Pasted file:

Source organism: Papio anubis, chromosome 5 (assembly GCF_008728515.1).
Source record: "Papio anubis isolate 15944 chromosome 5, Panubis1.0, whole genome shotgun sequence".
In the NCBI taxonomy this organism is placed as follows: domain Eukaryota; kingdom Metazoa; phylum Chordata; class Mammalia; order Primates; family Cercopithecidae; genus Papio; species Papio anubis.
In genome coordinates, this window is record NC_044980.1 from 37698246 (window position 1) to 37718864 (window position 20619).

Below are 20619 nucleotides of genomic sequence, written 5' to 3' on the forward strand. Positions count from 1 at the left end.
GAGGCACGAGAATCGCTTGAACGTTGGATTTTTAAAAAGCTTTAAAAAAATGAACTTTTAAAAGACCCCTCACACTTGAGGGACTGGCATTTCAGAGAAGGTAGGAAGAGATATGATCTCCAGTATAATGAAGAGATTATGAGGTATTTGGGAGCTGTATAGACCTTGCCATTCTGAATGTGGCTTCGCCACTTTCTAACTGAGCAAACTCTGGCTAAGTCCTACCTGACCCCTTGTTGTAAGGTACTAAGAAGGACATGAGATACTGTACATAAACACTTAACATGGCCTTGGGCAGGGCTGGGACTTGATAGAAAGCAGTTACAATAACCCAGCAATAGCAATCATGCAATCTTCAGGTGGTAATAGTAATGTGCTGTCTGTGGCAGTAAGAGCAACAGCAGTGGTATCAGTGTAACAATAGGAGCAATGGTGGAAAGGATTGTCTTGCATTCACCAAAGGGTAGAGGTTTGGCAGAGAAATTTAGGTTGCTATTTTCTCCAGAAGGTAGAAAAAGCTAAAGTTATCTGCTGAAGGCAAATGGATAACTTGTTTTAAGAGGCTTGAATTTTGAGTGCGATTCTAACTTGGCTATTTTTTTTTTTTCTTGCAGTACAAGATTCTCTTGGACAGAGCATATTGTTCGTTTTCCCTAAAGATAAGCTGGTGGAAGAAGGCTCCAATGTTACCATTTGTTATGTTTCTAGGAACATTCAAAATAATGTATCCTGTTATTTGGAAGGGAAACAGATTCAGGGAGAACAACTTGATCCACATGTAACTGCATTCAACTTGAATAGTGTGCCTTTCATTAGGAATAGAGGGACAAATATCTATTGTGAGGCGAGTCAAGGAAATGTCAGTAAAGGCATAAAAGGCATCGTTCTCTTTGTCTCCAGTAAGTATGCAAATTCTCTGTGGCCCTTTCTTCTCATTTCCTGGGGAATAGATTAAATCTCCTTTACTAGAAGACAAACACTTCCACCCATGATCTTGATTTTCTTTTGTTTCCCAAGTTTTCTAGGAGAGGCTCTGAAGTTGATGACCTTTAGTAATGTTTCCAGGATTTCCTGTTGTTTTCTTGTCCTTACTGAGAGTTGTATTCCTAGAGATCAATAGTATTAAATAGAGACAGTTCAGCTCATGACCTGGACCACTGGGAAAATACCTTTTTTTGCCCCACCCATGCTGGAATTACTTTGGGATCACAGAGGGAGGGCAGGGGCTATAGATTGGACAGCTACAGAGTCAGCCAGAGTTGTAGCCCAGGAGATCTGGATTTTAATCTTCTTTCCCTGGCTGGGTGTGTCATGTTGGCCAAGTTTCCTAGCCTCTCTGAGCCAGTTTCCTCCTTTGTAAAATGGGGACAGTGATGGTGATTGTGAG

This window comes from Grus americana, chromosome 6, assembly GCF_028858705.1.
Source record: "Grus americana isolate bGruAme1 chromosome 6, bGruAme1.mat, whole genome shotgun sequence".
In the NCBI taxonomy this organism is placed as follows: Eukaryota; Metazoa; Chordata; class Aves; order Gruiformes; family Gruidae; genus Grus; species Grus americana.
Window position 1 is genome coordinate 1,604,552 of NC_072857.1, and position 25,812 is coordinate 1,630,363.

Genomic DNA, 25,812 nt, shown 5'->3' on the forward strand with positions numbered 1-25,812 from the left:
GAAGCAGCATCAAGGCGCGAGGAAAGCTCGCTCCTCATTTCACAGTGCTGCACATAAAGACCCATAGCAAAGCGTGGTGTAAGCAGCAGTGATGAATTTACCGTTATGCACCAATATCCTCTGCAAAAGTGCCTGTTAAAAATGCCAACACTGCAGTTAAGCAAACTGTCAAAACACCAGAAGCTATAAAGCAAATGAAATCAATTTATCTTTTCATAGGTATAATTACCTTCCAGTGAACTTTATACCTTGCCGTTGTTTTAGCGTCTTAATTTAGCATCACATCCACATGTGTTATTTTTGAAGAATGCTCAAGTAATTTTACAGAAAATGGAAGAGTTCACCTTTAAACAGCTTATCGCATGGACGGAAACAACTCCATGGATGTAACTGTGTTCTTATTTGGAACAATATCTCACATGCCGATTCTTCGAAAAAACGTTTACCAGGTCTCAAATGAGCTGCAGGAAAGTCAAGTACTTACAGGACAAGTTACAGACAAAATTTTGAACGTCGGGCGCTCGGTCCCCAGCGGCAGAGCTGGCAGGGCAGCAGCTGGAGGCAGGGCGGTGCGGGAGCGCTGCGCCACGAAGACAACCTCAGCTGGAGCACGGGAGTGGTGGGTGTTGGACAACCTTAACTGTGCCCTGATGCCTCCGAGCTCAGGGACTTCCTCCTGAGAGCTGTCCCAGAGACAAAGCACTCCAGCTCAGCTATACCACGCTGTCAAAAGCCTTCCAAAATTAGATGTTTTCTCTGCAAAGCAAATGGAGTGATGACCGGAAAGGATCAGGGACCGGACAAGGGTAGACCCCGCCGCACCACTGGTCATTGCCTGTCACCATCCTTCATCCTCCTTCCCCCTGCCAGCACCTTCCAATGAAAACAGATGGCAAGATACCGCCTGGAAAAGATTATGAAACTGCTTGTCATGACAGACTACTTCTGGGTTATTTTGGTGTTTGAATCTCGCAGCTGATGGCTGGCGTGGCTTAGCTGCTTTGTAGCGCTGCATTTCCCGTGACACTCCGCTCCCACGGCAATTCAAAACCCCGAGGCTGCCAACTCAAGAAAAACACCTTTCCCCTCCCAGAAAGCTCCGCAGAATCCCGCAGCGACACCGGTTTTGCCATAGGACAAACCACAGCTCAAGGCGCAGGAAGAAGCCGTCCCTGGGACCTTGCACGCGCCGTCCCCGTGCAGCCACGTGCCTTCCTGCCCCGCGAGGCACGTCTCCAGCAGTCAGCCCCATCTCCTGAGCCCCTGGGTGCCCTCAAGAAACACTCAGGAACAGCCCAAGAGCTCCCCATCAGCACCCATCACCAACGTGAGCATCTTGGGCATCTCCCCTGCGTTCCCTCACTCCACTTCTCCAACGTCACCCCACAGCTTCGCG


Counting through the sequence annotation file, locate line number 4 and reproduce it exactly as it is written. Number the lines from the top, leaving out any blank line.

In genome coordinates, this window is record NC_044980.1 from 37698246 (window position 1) to 37718864 (window position 20619).